Further Reading

Welcome to Hastlayer's blog! It contains the latest news and announcements.

New Hastlayer website

We have a new website! This one runs on Orchard Core, which is a great CMS and web framework for ASP.NET Core, that we at Lombiq work a lot with. Otherwise, you'll find largely the same content here. And if you're interested in how we built it, check out the case study here.

v2.1.1 is released

The v2.1.0 version of Hastlayer was the first one that made it usable from NuGet packages as well, making it a lot easier for you to use it from your app. The new v2.1.1 release published today builds on top of that, adding some bug fixes. Check out the details of this release on GitHub.

Hastlayer now available on NuGet

Previously, you had to use Hastlayer from source. But not anymore! We've just published Hastlayer on NuGet: https://www.nuget.org/packages/Hast.Layer/. This of course makes it a lot easier for you to add Hastlayer to your project. We've also updated the getting started guide so check it out and start accelerating your .NET apps! So, are you writing hardware-accelerated .NET apps for satellites yet? (Yep, this is one of the things Hastlayer makes possible!)

Hastlayer is now fully open-source!

We at Lombiq are quite fond of open-source: The company was born out of open-source, and we have a huge amount of open-source activities. However, until now, Hastlayer wasn't fully open-source. This is because the hardware transformation, so the secret sauce that turns your .NET apps into their own processors, was, well, secret. Not anymore though! We recognized that building a business model of Hastlayer where we license closed-source software goes against our DNA. It's not something that aligns with how we work otherwise, we don't like it, and it doesn't go as smoothly as it can with open-source. So, back to what we believe in the most: Great software, out in the open. If you want Hastlayer to support new hardware devices (FPGAs), then we have good news too: The Hastlayer Timing Tester app is now open-source as well. You can use this to create the timing values required for hardware designs, which is at the core of creating a driver for a new device. Do you want to deep dive into the magic of what makes Hastlayer tick? Just head over to the SDK repository! We're really excited to see where you, the development community, will steer Hastlayer!

Tell us about your .NET performance challenges and win an FPGA!

Do you write a performance-intensive .NET code? Then answer the Hastlayer developer survey and win an FPGA board worth $265! Note that you need to include your e-mail address in the questionnaire. Then we'll also get back to you personally to address your feedback and you'll take part in a draw where we'll raffle off a device that you can use Hastlayer with, a Nexys A7-100T FPGA board worth $265! It's just a single-page survey! It closes on 31 January 2020, so be sure to send it in today here!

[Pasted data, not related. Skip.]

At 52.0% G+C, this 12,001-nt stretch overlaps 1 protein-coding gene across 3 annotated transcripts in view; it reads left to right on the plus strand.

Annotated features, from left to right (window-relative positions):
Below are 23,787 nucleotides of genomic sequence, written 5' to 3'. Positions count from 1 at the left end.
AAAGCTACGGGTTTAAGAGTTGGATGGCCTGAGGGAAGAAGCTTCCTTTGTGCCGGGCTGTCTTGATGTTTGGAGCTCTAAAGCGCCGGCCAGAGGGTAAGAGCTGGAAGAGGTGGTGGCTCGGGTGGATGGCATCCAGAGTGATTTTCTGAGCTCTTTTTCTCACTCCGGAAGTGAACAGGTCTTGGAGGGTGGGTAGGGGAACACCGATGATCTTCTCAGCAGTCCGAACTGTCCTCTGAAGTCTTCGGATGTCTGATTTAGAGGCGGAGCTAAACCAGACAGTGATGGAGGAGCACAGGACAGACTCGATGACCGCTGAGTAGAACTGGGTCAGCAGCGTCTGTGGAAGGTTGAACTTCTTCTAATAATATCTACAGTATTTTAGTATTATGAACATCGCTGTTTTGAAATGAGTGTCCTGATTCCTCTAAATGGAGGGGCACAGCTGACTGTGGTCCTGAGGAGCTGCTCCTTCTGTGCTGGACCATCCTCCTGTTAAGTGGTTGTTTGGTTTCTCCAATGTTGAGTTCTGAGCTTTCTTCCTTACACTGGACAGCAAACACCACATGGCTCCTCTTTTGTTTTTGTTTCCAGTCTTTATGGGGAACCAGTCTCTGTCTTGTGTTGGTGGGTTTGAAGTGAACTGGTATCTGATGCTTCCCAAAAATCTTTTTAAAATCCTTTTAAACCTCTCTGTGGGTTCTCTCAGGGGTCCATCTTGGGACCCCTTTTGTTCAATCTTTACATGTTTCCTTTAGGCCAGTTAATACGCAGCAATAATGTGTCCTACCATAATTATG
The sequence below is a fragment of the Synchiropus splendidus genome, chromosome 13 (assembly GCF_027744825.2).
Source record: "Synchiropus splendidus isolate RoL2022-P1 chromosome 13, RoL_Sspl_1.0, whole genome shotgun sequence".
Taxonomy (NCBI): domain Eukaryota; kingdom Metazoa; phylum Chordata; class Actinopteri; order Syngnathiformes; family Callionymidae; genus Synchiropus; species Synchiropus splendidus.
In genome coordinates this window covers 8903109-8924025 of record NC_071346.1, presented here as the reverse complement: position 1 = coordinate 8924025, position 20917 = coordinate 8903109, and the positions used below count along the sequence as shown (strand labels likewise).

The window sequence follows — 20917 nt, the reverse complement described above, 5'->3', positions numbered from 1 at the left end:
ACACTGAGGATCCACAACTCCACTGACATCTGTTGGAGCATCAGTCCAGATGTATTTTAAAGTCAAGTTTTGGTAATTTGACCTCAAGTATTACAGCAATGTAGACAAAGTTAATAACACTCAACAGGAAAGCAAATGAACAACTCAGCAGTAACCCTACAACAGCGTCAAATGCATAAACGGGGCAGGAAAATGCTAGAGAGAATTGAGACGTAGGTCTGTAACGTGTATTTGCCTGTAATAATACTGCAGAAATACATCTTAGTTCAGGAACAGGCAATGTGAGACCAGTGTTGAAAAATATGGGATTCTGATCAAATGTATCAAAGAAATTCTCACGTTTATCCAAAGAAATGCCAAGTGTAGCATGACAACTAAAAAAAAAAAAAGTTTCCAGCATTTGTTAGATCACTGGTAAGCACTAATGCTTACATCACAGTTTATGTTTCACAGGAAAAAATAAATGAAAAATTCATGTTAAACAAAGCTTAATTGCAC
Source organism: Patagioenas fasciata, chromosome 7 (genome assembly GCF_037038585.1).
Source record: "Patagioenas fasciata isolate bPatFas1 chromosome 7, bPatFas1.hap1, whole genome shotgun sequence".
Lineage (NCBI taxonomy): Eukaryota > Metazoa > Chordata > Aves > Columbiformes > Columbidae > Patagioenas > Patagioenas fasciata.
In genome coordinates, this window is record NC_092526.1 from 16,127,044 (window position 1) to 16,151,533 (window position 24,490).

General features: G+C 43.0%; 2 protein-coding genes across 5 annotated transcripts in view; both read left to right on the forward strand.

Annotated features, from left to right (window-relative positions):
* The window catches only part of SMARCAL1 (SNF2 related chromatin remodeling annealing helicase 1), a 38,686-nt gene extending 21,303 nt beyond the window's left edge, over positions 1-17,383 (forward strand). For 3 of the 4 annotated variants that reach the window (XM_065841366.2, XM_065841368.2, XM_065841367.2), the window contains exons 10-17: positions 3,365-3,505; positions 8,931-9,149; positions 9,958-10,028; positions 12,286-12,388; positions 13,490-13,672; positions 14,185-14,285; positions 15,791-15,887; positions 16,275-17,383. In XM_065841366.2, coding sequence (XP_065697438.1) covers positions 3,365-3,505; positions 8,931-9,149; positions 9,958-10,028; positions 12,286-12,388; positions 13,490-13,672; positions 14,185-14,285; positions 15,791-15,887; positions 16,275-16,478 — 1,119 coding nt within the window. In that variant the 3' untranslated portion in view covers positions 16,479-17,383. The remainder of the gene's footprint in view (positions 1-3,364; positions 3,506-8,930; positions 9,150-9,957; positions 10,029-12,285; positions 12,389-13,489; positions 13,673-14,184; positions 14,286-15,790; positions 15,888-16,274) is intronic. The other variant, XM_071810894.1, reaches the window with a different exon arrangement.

Supporting large Catapult FPGAs - Hastlayer v1.1 is here!

It's been a long time without a release, but now we're finally there: Hastlayer v1.1 is out with a lot of improvements! The biggest one is the support for the large FPGAs of Microsoft's Catapult platform. Hastlayer is now ready for complex high-performance applications! At one point a small and brave team at Microsoft thought about using FPGAs to accelerate Bing searches. This experiment proved to be a success, and thus the Project Catapult was born. Later these Catapult FPGAs found their way into all Microsoft datacenters, being used first for networking tasks and then also to build a Machine Learning accelerator, Project Brainwave. Due to its availability on Windows Catapult picked our interest and we started to make Hastlayer compatible with it. After the small development board that Hastlayer initially supported this was promising to be a huge leap in performance - but also a much harder task to complete than we initially thought. With the help of Andrew Putnam and others from Microsoft Research, and the Texas Advanced Computing Center, where Catapult nodes are available, we eventually got it done: Now it's ready and you can use these powerful FPGAs too! Everything you need to know is written in the getting started guide of the SDK. Catapult is not the only thing that ships with this release, however: there are a wealth of other shiny new parts of Hastlayer for you to check out. There are several new examples (also a Monte Carlo simulation and one written in F#), new pseudo-random number generators, tons of performance improvements and bugfixes. Check out the full release notes on GitHub. What are you gonna build if you have the power of bare metal hardware?